Subject: Computers vs. Calculators in Intro Stat
         Follow-Up re AP Statistics

     To: ApStat-L Statistics Education Discussion List

   From: Donald B. Macnaughton <>
   Date: Wednesday June 17, 1998

I would like to thank the teachers who commented on my earlier 
post (1998).  Their comments have stimulated several corrections 
and clarifications to the table comparing computers and calcula-
tors in my paper.  I'll place the latest version of the paper on-
line within the next few weeks.  (I'll announce the availability 
of the paper in this list.)

In considering the issue of computers versus calculators in AP 
Statistics courses, it is helpful to consider the following quo-
tations from the latest AP Statistics "Course Description" 
(College Board 1998):

    Although the distinction between graphing calculators and 
    computers is becoming blurred as technology advances, at 
    present the fundamental tool of data analysis is the com-
    puter.  The computer does more than eliminate the drudg-
    ery of hand computation and graphing -- it is an essen-
    tial tool for structured inquiry [p. 9].

    Because the computer is central to what statisticians do, 
    it is considered essential for teaching the AP statistics 
    course [p. 9].

    A graphing calculator is a useful computational aid, par-
    ticularly in analyzing small data sets, but should not be 
    considered equivalent to a computer in the teaching of 
    statistics [p. 10].

    ... schools should make every effort to provide students 
    and teachers easy access to computers to facilitate the 
    teaching and learning of statistics [p. 10].

Despite the preceding statements, the College Board says:

    Each student will be expected to bring a graphing calcu-
    lator with statistical capabilities to the [AP Statis-
    tics] examination and to be familiar with its use [p. 

The subtitle of the "Course Description" booklet quoted above is 
"May 1999, May 2000".  Thus the description is laying out re-
quirements for the next two years.  Thus discussion of computers 
versus calculators is somewhat irrelevant for AP Statistics since 
the last quotation above implies that the College Board *re-
quires* AP Statistics students to use calculators.  I see two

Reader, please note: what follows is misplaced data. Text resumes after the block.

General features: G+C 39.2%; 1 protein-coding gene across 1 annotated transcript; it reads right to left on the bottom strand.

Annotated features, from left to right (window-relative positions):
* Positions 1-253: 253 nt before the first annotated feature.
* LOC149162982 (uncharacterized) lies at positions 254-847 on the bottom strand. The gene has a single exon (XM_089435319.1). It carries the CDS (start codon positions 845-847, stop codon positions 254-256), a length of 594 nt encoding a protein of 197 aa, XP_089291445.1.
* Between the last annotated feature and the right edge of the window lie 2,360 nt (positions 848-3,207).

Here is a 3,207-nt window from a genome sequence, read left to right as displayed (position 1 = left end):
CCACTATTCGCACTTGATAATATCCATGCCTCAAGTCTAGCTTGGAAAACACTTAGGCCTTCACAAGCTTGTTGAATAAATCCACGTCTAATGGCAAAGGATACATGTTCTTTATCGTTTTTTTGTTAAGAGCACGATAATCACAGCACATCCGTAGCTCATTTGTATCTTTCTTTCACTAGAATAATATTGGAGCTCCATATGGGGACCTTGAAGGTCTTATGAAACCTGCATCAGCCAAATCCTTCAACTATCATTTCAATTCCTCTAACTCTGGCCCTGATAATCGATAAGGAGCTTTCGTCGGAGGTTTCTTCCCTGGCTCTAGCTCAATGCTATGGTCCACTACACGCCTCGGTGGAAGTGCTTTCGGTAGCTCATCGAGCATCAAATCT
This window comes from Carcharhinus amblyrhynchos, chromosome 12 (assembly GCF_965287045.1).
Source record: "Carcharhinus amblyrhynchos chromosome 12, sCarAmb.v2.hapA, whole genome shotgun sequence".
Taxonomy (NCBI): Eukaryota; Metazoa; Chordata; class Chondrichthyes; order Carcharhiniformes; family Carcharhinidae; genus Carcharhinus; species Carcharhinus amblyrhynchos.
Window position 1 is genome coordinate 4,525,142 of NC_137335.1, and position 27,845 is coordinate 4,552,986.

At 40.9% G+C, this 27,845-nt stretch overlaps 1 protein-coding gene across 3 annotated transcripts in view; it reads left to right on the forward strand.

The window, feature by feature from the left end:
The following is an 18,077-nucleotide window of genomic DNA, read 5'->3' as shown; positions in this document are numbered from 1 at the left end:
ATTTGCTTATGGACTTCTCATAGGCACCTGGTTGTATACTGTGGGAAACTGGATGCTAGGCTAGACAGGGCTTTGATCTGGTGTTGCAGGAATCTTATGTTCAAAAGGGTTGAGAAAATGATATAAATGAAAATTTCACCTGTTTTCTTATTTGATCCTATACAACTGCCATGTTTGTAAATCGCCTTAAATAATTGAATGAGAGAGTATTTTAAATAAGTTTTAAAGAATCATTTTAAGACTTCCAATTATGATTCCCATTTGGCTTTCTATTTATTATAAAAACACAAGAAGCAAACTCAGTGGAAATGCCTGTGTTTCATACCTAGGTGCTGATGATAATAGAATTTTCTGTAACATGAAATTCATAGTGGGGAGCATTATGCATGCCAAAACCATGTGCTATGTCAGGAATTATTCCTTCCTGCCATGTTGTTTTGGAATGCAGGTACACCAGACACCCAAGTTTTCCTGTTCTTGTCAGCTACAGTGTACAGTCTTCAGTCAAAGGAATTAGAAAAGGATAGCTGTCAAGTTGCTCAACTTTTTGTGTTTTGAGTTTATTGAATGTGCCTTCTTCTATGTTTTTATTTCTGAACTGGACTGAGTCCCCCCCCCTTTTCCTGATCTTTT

possible reasons why the College Board requires calculators de-
spite its strong endorsement of computers:

One reason for requiring calculators may be that the AP Statis-
tics committee knows that a significant proportion of schools and 
students cannot afford computers, but can afford calculators.  In 
this case, requiring calculators is mandated by the College 
Board's goal of promoting 

    equity through universal access to high standards of 
    teaching and learning and sufficient financial resources 
    so that every student has the opportunity to succeed in 
    college and work [1998, p. 42].

A second reason for requiring calculators may be a concession to 
the fact that many AP Statistics teachers and students are famil-
iar with calculators, due to their work with calculators in other 

I have deep respect for the College Board's commitment to equity, 
and I recognize the importance of taking account of the prior ex-
perience that teachers and students have with calculators.  Nev-
ertheless, like the College Board, I look forward to the day when 
all students and teachers can have the substantial benefits of 
full access to computers.

Donald B. Macnaughton   MatStat Research Consulting Inc      Toronto, Canada


College Board. 1998. _Advanced Placement Course Description: Sta-
   tistics:  May 1999, May 2000._ Available under the title of 
   "AP Statistics (PDF - 314K)" at

Macnaughton, D. D. 1998. "Computers vs. Calculators in Intro 
   Stat."  Posted to ApStat-L and on June 10, 1998.  
   Available at

Home page for Donald Macnaughton's papers about introductory statistics